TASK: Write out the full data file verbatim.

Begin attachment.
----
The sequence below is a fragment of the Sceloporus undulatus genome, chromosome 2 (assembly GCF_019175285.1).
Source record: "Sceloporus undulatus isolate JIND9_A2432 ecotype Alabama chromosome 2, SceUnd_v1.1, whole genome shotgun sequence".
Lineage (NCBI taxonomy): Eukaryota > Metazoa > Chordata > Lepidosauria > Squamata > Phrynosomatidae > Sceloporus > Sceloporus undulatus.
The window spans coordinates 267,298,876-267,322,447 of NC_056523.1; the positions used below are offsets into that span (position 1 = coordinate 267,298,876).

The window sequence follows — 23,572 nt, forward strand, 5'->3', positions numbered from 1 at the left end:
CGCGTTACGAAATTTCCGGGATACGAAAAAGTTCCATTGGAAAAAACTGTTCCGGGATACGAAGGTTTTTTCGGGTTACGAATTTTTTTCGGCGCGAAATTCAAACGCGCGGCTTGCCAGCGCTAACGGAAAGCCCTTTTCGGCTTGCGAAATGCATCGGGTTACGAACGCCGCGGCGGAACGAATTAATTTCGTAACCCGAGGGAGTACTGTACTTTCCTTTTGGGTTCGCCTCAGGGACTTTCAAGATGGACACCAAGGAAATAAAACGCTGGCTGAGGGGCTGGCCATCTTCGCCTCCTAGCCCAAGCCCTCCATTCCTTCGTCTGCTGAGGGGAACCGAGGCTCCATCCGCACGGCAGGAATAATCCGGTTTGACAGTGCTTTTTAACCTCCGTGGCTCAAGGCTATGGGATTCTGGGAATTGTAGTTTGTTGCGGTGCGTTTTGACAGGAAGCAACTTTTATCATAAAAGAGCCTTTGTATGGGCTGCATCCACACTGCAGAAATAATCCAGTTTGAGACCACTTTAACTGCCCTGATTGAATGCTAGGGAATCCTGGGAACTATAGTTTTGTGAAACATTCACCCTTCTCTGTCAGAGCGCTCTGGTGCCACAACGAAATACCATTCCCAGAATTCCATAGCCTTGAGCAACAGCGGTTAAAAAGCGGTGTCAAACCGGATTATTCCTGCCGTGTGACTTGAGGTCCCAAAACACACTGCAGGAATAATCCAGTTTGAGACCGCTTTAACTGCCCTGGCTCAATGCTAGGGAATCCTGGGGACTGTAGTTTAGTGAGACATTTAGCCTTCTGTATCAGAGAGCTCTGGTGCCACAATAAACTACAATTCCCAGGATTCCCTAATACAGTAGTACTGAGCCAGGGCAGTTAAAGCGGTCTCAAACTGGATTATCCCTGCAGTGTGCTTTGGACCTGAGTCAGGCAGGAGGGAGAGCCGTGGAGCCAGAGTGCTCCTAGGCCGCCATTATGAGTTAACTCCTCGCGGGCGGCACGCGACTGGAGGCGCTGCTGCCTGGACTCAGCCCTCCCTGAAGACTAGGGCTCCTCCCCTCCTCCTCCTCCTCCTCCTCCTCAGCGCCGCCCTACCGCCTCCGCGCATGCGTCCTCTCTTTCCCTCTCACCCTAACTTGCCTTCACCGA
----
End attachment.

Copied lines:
The sequence below is a fragment of the Sceloporus undulatus genome, chromosome 2 (assembly GCF_019175285.1).
Source record: "Sceloporus undulatus isolate JIND9_A2432 ecotype Alabama chromosome 2, SceUnd_v1.1, whole genome shotgun sequence".
Lineage (NCBI taxonomy): Eukaryota > Metazoa > Chordata > Lepidosauria > Squamata > Phrynosomatidae > Sceloporus > Sceloporus undulatus.
The window spans coordinates 267,298,876-267,322,447 of NC_056523.1; the positions used below are offsets into that span (position 1 = coordinate 267,298,876).

The window sequence follows — 23,572 nt, forward strand, 5'->3', positions numbered from 1 at the left end:
CGCGTTACGAAATTTCCGGGATACGAAAAAGTTCCATTGGAAAAAACTGTTCCGGGATACGAAGGTTTTTTCGGGTTACGAATTTTTTTCGGCGCGAAATTCAAACGCGCGGCTTGCCAGCGCTAACGGAAAGCCCTTTTCGGCTTGCGAAATGCATCGGGTTACGAACGCCGCGGCGGAACGAATTAATTTCGTAACCCGAGGGAGTACTGTACTTTCCTTTTGGGTTCGCCTCAGGGACTTTCAAGATGGACACCAAGGAAATAAAACGCTGGCTGAGGGGCTGGCCATCTTCGCCTCCTAGCCCAAGCCCTCCATTCCTTCGTCTGCTGAGGGGAACCGAGGCTCCATCCGCACGGCAGGAATAATCCGGTTTGACAGTGCTTTTTAACCTCCGTGGCTCAAGGCTATGGGATTCTGGGAATTGTAGTTTGTTGCGGTGCGTTTTGACAGGAAGCAACTTTTATCATAAAAGAGCCTTTGTATGGGCTGCATCCACACTGCAGAAATAATCCAGTTTGAGACCACTTTAACTGCCCTGATTGAATGCTAGGGAATCCTGGGAACTATAGTTTTGTGAAACATTCACCCTTCTCTGTCAGAGCGCTCTGGTGCCACAACGAAATACCATTCCCAGAATTCCATAGCCTTGAGCAACAGCGGTTAAAAAGCGGTGTCAAACCGGATTATTCCTGCCGTGTGACTTGAGGTCCCAAAACACACTGCAGGAATAATCCAGTTTGAGACCGCTTTAACTGCCCTGGCTCAATGCTAGGGAATCCTGGGGACTGTAGTTTAGTGAGACATTTAGCCTTCTGTATCAGAGAGCTCTGGTGCCACAATAAACTACAATTCCCAGGATTCCCTAATACAGTAGTACTGAGCCAGGGCAGTTAAAGCGGTCTCAAACTGGATTATCCCTGCAGTGTGCTTTGGACCTGAGTCAGGCAGGAGGGAGAGCCGTGGAGCCAGAGTGCTCCTAGGCCGCCATTATGAGTTAACTCCTCGCGGGCGGCACGCGACTGGAGGCGCTGCTGCCTGGACTCAGCCCTCCCTGAAGACTAGGGCTCCTCCCCTCCTCCTCCTCCTCCTCCTCCTCAGCGCCGCCCTACCGCCTCCGCGCATGCGTCCTCTCTTTCCCTCTCACCCTAACTTGCCTTCACCGA